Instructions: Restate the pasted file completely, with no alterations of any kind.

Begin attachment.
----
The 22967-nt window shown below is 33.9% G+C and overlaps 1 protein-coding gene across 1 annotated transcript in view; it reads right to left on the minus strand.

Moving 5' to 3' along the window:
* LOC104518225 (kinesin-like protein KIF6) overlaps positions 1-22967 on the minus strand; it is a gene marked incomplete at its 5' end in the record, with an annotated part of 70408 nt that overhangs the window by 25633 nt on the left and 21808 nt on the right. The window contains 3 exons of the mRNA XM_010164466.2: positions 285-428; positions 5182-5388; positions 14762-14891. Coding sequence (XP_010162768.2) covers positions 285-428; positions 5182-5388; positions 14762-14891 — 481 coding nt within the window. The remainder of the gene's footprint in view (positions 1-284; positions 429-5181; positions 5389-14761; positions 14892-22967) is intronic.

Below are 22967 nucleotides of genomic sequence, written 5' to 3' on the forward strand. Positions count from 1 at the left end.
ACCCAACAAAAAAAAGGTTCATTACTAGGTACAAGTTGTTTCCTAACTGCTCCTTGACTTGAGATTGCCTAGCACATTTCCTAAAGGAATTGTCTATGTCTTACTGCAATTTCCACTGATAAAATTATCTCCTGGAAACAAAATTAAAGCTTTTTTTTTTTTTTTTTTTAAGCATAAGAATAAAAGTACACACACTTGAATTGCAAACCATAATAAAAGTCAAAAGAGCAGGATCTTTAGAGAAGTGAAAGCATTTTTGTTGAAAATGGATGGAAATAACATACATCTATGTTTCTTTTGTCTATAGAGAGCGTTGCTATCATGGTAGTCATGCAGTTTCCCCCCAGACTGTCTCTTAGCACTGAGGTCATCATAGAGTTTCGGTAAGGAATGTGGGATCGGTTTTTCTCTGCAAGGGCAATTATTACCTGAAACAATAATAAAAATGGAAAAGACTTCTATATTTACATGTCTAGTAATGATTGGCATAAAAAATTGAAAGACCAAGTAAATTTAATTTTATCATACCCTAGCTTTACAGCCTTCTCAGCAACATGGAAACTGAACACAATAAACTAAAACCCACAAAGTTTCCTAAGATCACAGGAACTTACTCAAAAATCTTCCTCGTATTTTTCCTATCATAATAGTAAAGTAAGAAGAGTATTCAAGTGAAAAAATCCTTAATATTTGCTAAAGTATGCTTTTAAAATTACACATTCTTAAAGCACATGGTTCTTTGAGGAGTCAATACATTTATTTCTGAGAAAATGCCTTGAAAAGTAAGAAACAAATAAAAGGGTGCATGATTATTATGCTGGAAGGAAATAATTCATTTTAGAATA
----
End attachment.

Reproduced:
The 22967-nt window shown below is 33.9% G+C and overlaps 1 protein-coding gene across 1 annotated transcript in view; it reads right to left on the minus strand.

Moving 5' to 3' along the window:
* LOC104518225 (kinesin-like protein KIF6) overlaps positions 1-22967 on the minus strand; it is a gene marked incomplete at its 5' end in the record, with an annotated part of 70408 nt that overhangs the window by 25633 nt on the left and 21808 nt on the right. The window contains 3 exons of the mRNA XM_010164466.2: positions 285-428; positions 5182-5388; positions 14762-14891. Coding sequence (XP_010162768.2) covers positions 285-428; positions 5182-5388; positions 14762-14891 — 481 coding nt within the window. The remainder of the gene's footprint in view (positions 1-284; positions 429-5181; positions 5389-14761; positions 14892-22967) is intronic.

Below are 22967 nucleotides of genomic sequence, written 5' to 3' on the forward strand. Positions count from 1 at the left end.
ACCCAACAAAAAAAAGGTTCATTACTAGGTACAAGTTGTTTCCTAACTGCTCCTTGACTTGAGATTGCCTAGCACATTTCCTAAAGGAATTGTCTATGTCTTACTGCAATTTCCACTGATAAAATTATCTCCTGGAAACAAAATTAAAGCTTTTTTTTTTTTTTTTTTTAAGCATAAGAATAAAAGTACACACACTTGAATTGCAAACCATAATAAAAGTCAAAAGAGCAGGATCTTTAGAGAAGTGAAAGCATTTTTGTTGAAAATGGATGGAAATAACATACATCTATGTTTCTTTTGTCTATAGAGAGCGTTGCTATCATGGTAGTCATGCAGTTTCCCCCCAGACTGTCTCTTAGCACTGAGGTCATCATAGAGTTTCGGTAAGGAATGTGGGATCGGTTTTTCTCTGCAAGGGCAATTATTACCTGAAACAATAATAAAAATGGAAAAGACTTCTATATTTACATGTCTAGTAATGATTGGCATAAAAAATTGAAAGACCAAGTAAATTTAATTTTATCATACCCTAGCTTTACAGCCTTCTCAGCAACATGGAAACTGAACACAATAAACTAAAACCCACAAAGTTTCCTAAGATCACAGGAACTTACTCAAAAATCTTCCTCGTATTTTTCCTATCATAATAGTAAAGTAAGAAGAGTATTCAAGTGAAAAAATCCTTAATATTTGCTAAAGTATGCTTTTAAAATTACACATTCTTAAAGCACATGGTTCTTTGAGGAGTCAATACATTTATTTCTGAGAAAATGCCTTGAAAAGTAAGAAACAAATAAAAGGGTGCATGATTATTATGCTGGAAGGAAATAATTCATTTTAGAATA